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Bat for Lashes

Queen’s Hall, Edinburgh
Four stars

The Day of the Dead might have passed along with Hallowe’en, but that hasn’t paled Natasha Khan’s penchant for gothic drama in terms of this stripped down mini tour to showcase this year’s independently released Lost Girls record. A concept album of sorts forged in the heat of Khan’s Death Valley wanderings and involving vampire girl gangs, Lost Girls began as a film script idea.

Dressed majestically in a vivid scarlet frock on a stage of old school synthesisers and a music stand illuminated by a circle of vintage lamps, she certainly looks the part. With only a keyboardist for company in a cabaret table set-up, this is Khan as chanteuse, freed from the machine-age trappings of a full band set-up and left vulnerable and exposed in the solitary spotlight of such an intimate and safety-net free arrangement.

Preceded by a mood-setting play-list of 1980s synth soundtracks full of foreboding, Khan opens with a salvo of the new album’s opening five songs, punctuating each with little back-stories as she moves between the keyboard and centre-stage. “I wanted to strip things back and be scared,” she says, explaining her motivation for such a set-up. Later she’ll say how shy she’s feeling, but for all the nerves during the hour she’s onstage, her lucid balladeering reveals hidden depths to her already mystery-laden vignettes.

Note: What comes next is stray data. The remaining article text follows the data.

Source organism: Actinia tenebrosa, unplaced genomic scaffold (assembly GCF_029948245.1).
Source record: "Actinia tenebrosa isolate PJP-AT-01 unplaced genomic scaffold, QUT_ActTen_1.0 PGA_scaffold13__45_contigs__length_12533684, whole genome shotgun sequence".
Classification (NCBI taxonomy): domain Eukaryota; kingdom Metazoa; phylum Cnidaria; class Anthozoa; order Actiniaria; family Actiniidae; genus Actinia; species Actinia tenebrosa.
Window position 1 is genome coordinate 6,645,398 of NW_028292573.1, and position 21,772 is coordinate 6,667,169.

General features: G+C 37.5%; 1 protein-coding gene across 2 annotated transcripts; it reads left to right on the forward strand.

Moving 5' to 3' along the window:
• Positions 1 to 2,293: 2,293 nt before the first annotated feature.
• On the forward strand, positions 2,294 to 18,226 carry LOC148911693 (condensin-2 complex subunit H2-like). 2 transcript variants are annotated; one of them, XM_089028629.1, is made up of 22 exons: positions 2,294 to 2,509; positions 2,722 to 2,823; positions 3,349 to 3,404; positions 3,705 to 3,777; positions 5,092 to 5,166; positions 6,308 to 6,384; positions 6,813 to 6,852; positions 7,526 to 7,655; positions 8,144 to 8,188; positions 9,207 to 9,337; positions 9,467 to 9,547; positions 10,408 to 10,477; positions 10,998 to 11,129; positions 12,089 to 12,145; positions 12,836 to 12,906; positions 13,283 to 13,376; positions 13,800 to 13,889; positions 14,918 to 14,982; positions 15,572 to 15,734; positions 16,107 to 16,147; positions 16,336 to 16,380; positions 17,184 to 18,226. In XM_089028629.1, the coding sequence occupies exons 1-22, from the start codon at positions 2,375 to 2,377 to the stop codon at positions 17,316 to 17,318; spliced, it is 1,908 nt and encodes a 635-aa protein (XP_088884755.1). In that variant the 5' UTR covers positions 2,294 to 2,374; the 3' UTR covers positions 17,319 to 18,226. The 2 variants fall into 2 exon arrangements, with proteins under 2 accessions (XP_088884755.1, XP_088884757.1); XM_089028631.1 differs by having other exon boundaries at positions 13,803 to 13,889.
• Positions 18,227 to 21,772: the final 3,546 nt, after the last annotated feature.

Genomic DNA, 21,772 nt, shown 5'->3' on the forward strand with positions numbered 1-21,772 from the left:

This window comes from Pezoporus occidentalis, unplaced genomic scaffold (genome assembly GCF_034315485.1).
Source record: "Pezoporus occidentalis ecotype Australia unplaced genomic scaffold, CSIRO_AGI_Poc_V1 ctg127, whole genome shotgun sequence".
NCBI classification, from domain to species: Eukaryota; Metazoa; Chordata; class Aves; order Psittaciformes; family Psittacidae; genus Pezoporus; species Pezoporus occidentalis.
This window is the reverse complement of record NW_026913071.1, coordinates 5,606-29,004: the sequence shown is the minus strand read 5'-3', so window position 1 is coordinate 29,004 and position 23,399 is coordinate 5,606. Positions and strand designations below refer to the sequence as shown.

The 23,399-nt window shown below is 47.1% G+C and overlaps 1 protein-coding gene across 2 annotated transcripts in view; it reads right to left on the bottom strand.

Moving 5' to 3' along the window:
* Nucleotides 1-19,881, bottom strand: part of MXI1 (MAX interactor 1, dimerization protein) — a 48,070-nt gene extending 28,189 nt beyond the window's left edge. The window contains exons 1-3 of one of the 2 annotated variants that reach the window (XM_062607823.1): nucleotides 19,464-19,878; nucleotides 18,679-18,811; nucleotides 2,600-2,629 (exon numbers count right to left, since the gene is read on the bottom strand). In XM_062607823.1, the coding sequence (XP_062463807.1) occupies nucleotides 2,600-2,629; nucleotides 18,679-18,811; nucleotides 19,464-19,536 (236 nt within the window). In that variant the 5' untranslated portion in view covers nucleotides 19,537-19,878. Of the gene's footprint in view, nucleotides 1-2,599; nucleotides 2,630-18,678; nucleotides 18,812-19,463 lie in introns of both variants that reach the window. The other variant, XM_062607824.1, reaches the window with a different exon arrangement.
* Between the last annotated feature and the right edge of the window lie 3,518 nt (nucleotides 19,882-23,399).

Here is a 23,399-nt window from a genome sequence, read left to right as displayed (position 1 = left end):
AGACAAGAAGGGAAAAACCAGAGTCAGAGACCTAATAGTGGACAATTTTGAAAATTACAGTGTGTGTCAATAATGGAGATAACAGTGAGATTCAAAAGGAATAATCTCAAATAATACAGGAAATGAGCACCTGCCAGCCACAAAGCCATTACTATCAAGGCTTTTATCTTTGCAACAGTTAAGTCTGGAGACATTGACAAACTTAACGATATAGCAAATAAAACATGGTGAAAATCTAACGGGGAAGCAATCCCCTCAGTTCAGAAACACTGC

Shorn of their beats and disco fizz, Desert Man and Jasmine sound like Terry Riley riffs given a pop reboot. A cover of Don Henley’s drive-time classic, Boys of Summer, shows off Khan’s 80s roots in a different way, and talk of her university researches into alien abduction leads into Close Encounters before closing the set with sublime crowd-pleasers, Daniel and Laura.

If Boys of Summer is audacious, the encore of Kate Bush’s This Woman’s Work is brave, but Khan nails it beautifully. A frog in the throat almost derails the final moments of a similarly lovely version of Cyndi Lauper’s I Drove All Night. Khan laughs it off, radiating light from the darkness once more.

The Herald, November 25th 2019



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